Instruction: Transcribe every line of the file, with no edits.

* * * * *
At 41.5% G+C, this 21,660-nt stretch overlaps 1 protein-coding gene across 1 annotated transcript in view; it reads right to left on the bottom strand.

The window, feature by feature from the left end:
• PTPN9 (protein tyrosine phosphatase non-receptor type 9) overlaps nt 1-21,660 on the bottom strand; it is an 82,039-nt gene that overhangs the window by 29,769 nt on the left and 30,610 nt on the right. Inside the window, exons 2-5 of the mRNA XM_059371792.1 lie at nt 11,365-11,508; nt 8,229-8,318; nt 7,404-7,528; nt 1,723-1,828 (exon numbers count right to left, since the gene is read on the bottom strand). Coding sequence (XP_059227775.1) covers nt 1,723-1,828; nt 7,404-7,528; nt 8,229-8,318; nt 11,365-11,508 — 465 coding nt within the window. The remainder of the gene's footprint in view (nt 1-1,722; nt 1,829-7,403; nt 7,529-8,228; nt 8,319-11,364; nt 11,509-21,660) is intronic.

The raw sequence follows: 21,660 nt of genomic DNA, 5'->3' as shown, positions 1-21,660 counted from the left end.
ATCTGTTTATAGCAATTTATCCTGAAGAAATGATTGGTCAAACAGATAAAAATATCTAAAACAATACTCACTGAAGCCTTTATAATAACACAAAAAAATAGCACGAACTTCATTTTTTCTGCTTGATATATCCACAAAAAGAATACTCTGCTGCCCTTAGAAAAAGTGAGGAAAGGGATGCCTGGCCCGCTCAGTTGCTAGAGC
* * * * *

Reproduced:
At 41.5% G+C, this 21,660-nt stretch overlaps 1 protein-coding gene across 1 annotated transcript in view; it reads right to left on the bottom strand.

The window, feature by feature from the left end:
• PTPN9 (protein tyrosine phosphatase non-receptor type 9) overlaps nt 1-21,660 on the bottom strand; it is an 82,039-nt gene that overhangs the window by 29,769 nt on the left and 30,610 nt on the right. Inside the window, exons 2-5 of the mRNA XM_059371792.1 lie at nt 11,365-11,508; nt 8,229-8,318; nt 7,404-7,528; nt 1,723-1,828 (exon numbers count right to left, since the gene is read on the bottom strand). Coding sequence (XP_059227775.1) covers nt 1,723-1,828; nt 7,404-7,528; nt 8,229-8,318; nt 11,365-11,508 — 465 coding nt within the window. The remainder of the gene's footprint in view (nt 1-1,722; nt 1,829-7,403; nt 7,529-8,228; nt 8,319-11,364; nt 11,509-21,660) is intronic.

The raw sequence follows: 21,660 nt of genomic DNA, 5'->3' as shown, positions 1-21,660 counted from the left end.
ATCTGTTTATAGCAATTTATCCTGAAGAAATGATTGGTCAAACAGATAAAAATATCTAAAACAATACTCACTGAAGCCTTTATAATAACACAAAAAAATAGCACGAACTTCATTTTTTCTGCTTGATATATCCACAAAAAGAATACTCTGCTGCCCTTAGAAAAAGTGAGGAAAGGGATGCCTGGCCCGCTCAGTTGCTAGAGC